“I have heard the mermaids singing, each to each./ I do not think that they will sing to me.” These self-pitying lines from T.S. Eliot’s “The Love Song of J. Alfred Prufrock” are some of the most often quoted from this poem. In fact, Stephen Colbert quotes them in an interview with Elizabeth Alexander (see this recent post on Humor In America for the link). Colbert is convinced that the mermaids will sing for him, a confidence which causes his guest and audience to laugh. Colbert makes light of the speaker’s self pity, and his faux-innocent position seems refreshing.
“Prufrock” is a poem with a tone that seems to change over time––for the reader. Presumably resonant with all adolescent forms of urban angst and anguish (see this recent article in the New York Times about a man for whom the poem characterized a romantic sense of adolescence), “Prufrock” is really a silly poem the more one reads it. Yet silliness makes the poem richer and perhaps more profound than angst ever could. Colbert is right: it is ridiculous, even comically melodramatic to worry about whether or not the mermaids will sing to you––to worry about personal worthiness.
We are warned of the poem’s deadpan humor in the opening lines, which open classically with the line, “Let us go then, you and I…” and follow with a comparison between “the evening . . . spread out against the sky” and “a patient etherized upon a table.” Romantic vision and complete physical, social, and emotional inertness are juxtaposed. “Do I dare disturb the universe?” a voice in the poem wonders. Spontaneous boldness is not an option for this voice. Cowing and reticence and quiet observation of others are its modes.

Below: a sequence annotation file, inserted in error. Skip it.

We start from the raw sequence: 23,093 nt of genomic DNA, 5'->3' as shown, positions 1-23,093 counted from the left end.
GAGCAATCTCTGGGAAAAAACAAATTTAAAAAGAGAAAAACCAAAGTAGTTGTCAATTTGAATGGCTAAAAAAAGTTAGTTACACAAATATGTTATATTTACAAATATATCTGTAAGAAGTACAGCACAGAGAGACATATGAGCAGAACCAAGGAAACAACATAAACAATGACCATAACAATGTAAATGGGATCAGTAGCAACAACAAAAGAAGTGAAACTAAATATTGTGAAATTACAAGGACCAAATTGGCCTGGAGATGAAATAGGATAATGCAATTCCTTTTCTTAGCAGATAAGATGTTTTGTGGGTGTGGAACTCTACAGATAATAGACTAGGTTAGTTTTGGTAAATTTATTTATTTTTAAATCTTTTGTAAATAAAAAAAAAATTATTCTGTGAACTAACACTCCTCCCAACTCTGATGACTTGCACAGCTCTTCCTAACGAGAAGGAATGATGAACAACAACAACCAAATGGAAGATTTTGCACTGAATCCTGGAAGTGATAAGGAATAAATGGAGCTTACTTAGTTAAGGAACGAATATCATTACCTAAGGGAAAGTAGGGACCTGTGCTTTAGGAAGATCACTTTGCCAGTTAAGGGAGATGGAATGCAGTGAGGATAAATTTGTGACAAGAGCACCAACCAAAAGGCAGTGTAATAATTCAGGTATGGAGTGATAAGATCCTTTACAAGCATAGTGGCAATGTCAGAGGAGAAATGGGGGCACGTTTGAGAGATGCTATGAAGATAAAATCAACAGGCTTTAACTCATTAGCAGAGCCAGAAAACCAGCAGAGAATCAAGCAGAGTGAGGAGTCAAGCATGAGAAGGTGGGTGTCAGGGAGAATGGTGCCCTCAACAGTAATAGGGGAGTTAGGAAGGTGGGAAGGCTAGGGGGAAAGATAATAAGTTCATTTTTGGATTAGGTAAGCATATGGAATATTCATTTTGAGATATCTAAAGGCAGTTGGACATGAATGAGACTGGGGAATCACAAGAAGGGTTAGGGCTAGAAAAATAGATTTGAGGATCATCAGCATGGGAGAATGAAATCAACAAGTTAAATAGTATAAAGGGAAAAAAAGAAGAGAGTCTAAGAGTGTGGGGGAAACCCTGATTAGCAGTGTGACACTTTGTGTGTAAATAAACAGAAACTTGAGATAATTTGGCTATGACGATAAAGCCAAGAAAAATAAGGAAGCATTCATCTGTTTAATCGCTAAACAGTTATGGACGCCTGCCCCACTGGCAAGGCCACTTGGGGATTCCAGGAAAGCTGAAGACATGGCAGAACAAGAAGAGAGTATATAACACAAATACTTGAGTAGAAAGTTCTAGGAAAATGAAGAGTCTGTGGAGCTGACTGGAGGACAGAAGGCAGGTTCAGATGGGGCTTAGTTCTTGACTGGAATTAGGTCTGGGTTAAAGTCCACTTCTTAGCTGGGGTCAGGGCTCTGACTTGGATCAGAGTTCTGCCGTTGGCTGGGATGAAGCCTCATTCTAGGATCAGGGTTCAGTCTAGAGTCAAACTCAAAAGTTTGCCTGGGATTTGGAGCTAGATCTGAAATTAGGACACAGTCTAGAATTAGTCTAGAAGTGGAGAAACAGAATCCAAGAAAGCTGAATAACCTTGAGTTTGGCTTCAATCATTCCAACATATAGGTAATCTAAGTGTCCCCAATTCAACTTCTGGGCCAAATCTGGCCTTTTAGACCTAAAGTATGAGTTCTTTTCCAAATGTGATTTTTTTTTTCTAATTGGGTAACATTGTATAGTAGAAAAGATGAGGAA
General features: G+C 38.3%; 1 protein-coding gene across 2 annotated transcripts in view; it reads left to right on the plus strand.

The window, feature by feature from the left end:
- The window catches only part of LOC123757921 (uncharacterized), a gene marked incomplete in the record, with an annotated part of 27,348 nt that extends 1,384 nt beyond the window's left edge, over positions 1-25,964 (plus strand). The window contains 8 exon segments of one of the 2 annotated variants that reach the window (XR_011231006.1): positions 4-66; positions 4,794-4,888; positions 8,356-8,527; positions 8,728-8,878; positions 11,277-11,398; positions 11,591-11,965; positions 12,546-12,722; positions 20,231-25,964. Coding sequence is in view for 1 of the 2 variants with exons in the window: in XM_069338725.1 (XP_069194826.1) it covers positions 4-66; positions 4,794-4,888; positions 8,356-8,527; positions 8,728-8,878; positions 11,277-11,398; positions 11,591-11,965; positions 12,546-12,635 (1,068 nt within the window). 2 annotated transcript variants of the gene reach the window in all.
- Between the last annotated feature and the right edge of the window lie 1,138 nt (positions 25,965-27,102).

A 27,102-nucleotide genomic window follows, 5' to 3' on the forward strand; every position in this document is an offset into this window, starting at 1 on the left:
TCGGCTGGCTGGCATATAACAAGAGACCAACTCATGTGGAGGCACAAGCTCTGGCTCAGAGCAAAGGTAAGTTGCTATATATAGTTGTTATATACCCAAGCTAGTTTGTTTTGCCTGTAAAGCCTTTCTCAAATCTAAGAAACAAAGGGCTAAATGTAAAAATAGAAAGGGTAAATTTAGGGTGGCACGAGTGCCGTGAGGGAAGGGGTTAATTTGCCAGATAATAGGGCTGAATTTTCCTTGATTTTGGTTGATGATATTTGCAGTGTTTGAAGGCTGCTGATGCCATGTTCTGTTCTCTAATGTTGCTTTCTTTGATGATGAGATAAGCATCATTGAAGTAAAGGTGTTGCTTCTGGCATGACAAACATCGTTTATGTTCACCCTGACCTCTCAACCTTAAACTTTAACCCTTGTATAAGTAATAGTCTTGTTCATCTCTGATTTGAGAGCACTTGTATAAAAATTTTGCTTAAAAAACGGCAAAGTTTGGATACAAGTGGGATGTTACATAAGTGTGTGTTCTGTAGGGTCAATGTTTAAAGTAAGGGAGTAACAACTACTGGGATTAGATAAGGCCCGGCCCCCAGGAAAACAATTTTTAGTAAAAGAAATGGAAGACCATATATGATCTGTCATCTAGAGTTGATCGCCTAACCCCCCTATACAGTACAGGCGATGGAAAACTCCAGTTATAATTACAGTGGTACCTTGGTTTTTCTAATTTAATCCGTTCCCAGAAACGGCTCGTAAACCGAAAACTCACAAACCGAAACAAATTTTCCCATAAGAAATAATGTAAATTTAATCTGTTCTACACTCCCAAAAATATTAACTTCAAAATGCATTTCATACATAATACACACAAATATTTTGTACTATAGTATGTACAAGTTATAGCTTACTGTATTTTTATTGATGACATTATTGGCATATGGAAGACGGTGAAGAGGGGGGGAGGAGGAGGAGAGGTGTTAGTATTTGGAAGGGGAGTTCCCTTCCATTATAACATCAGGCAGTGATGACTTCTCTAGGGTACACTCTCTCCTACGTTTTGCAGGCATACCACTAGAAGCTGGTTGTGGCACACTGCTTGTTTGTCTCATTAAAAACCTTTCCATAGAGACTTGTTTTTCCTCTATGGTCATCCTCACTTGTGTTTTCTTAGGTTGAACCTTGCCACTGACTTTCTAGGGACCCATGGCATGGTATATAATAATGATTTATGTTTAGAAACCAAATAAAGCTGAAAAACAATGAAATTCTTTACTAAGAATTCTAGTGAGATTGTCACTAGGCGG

We think of these personal characteristics in something of the same light that we view adolescence: brooding, sensitive, thoughtful, withdrawn. We rarely think of these states as funny. Yet coming back to “Prufrock” after adolescence has been over for many years is a humorous experience. Why should a love song about a man with a funny, unromantic name begin in Italian? We are already in parody here. The choice to rhyme “come and go” with “Michelangelo” is hilarious (“In the room the women come and go/ Talking of Michelangelo”). The choice to rhyme at all in a poem like this is worth a pause and a smile.
Noting parody and play in Eliot’s early poetry is nothing new. Drawing connections between the feline imagery here (“The yellow fog that rubs its back upon the window-panes,/ The yellow smoke that rubs its muzzle on the window-panes”) and Eliot’s later light-spirited cat poems is also nothing new. But it occurred to me the other day, as I watched ten teenagers work their way through this poem, that adolescence is rarely a state of being that inspires laughter. It inspires eye rolls, awe, and worry mostly, but not often overt chuckles of understanding. Perhaps we recognize the difficulty of the changes and uncertainties one faces at that age. Perhaps we shutter at remembering those difficulties.
Yet isn’t humor present in any cartoonish, shape-changing, awkward phase of life? Isn’t the comic persona fundamentally awkward and uncertain? The humor in “Prufrock” comes from the very same notes that strike adolescent readers as serious and true. Coming back to the poem after adolescence is over, one realizes that the awkward phase of life, though dramatically uncertain, was not very serious or permanent after all––nor did the self turn out to be as central to the drama as we thought. Just as Stephen Colbert hopes and Elizabeth Alexander encourages, the mermaids will sing to you if you want them to.